fbpx

5 Reasons Why You Need a Photography Website

By Yvan Cohen

Having a beautiful, professional looking, photography website can no longer be considered a luxurious extra for aspiring photographers. In fact, it’s essential.

Your website is a virtual visiting card, your brochure, gallery, and a place to define your personal brand and showcase your talent. The good news is that the tools for creating a beautiful portfolio websites are now widely, and often cheaply, available.

There are many solutions out there but we could hardly pass up the opportunity to point you in the direction of LightRocket. Using our platform you can create a beautiful portfolio website – and go live – in minutes. With no hosting costs and the added benefit of free photo storage, transfer, and management tools included.

With the shameless pitch over, let’s get straight to the heart of this post. Here are five key reasons why you should have your own portfolio website.

Photo by cottonbro

1. Be seen

Ok, it’s blindingly obvious, but it’s worth saying nonetheless. You need to have a portfolio website because if you are to build your photographic identity, if you are to carve a niche for yourself in a very competitive market, your work needs to be seen by as many people as possible.

Your photography website will become a shop window for your work. In the world of theatre and entertainment the common wisdom is that it’s all about ‘bums on seats’. In the online world of photography your renown and career is about getting eyes on the screen; looking at your work.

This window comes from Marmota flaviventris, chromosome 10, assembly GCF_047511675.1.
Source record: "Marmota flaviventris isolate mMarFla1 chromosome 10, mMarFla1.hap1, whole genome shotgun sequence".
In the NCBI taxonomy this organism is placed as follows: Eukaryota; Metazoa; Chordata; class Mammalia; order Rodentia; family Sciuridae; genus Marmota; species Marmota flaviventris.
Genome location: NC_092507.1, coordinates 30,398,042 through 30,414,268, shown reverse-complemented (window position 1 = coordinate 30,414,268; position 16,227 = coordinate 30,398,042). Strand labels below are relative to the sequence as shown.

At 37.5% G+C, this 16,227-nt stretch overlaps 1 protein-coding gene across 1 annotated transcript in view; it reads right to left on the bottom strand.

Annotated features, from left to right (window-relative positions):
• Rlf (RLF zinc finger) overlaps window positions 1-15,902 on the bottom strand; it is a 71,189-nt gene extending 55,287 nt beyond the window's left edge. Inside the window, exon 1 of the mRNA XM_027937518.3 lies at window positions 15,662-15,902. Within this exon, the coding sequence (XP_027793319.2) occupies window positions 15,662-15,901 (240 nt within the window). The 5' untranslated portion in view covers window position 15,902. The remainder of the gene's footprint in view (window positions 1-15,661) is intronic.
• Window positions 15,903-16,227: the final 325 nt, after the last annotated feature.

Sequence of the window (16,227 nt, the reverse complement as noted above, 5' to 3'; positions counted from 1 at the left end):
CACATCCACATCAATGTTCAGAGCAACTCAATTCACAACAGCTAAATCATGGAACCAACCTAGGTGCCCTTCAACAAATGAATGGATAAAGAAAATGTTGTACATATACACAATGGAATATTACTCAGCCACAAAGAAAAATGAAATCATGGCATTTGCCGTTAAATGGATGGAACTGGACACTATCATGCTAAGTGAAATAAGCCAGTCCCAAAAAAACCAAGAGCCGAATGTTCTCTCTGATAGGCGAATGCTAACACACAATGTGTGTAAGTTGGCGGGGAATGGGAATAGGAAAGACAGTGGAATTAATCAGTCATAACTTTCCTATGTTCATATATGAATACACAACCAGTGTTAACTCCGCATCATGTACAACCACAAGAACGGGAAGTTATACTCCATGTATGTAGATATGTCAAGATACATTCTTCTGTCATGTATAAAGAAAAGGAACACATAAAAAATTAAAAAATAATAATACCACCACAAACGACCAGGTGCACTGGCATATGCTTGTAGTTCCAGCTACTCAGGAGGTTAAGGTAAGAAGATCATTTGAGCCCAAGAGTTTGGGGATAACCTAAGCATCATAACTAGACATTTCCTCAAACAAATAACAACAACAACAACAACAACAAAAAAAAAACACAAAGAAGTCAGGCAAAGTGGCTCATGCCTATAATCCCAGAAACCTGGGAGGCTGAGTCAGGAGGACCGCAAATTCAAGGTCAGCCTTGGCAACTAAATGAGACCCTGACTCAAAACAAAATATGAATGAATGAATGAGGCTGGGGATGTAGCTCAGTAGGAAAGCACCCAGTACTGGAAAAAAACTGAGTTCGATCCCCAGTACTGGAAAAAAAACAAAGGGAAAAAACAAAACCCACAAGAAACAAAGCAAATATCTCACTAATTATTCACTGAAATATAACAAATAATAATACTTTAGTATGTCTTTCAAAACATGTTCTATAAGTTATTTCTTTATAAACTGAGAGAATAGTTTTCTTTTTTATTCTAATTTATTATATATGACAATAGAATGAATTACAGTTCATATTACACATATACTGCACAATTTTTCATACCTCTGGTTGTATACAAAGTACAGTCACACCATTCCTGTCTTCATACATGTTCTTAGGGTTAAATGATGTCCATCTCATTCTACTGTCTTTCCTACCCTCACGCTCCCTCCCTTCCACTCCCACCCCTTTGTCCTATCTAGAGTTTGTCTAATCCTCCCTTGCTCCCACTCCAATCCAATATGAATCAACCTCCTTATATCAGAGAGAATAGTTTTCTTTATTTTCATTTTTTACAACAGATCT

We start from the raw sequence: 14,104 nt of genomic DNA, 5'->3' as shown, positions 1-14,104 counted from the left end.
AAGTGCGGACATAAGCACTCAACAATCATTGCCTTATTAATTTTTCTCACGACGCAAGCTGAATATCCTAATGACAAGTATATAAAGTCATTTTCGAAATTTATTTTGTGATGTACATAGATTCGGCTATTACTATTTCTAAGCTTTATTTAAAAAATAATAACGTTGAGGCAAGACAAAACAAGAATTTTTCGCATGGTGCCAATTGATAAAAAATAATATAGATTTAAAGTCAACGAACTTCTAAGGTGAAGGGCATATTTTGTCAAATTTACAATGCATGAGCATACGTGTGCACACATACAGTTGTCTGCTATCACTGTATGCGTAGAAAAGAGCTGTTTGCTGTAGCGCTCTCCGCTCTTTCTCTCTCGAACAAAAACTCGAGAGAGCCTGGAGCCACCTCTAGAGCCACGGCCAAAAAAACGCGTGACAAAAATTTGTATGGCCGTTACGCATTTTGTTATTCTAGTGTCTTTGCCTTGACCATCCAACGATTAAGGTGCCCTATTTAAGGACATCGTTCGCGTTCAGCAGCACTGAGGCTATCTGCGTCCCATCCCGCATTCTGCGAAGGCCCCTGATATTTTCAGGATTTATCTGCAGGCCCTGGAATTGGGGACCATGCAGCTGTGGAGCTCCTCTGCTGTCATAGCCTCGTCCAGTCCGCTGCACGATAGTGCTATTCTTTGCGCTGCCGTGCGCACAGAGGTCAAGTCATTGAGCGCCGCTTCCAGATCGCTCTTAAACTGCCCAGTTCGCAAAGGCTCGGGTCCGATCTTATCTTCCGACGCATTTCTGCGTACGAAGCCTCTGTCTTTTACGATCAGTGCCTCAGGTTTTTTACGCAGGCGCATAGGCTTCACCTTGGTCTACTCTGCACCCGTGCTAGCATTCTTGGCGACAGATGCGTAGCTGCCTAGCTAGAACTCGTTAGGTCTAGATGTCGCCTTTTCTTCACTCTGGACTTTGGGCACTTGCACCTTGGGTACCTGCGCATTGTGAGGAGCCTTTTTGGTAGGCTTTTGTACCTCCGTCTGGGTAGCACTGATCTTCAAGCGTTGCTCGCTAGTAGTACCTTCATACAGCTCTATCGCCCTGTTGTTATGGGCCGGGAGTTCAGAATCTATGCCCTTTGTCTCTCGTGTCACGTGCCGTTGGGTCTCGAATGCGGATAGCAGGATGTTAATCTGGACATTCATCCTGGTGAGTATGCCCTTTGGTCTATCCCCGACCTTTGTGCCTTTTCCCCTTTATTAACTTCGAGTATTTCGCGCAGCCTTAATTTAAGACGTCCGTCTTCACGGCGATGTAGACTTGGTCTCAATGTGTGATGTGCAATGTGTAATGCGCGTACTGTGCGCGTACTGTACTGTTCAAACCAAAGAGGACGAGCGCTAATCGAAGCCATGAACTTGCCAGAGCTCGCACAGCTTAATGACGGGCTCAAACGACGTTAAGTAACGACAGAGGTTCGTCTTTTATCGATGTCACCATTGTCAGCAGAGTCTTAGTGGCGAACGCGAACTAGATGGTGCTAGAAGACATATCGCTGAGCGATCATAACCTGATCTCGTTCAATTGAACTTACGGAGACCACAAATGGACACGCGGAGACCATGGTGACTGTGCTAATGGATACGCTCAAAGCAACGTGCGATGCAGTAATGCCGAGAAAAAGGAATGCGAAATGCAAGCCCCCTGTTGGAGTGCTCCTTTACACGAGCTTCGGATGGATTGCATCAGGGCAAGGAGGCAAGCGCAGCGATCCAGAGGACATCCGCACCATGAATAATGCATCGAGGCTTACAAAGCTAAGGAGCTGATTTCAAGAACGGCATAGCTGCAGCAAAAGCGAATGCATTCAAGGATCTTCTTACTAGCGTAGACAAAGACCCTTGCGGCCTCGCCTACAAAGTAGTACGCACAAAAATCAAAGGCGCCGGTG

2. Define your style

Your photography website is an ideal forum for you to define the essence of your photographic style. It’s all very well posting your pictures here and there, but the risk is that the presentation of your creative style becomes fragmented and disjointed over time.

Rather, use your website to create a coherent collection of your work that will stand as a definitive statement of your style. If you meet a potential client, or gallery owner, your site will serve as the most powerful, and hopefully stylish, statement of your photographic style.

3. Showcase your talent

The simple beauty of having your own photography website is that it can serve as the ideal space to showcase your talent.

As you build your site, it’s worth thinking about the scope of your photographic skills and how to present them in their best light. Your website should be constructed as an eye-catching showcase for the full range of your skills and talent.

There are different ways to approach this. You can go minimalist and present a carefully distilled, pared down, selection of your absolute best images. Or you can aim for something broader in scope; presenting a wide range of work that gives a sense of just how active and productive you are, emphasizing the breadth and diversity of your talent.

Remember though, whatever you display will represent you and your talent. If you do decide to make your website a broader statement of your work, always be rigorously selective. Visitors will judge your talent by what they see.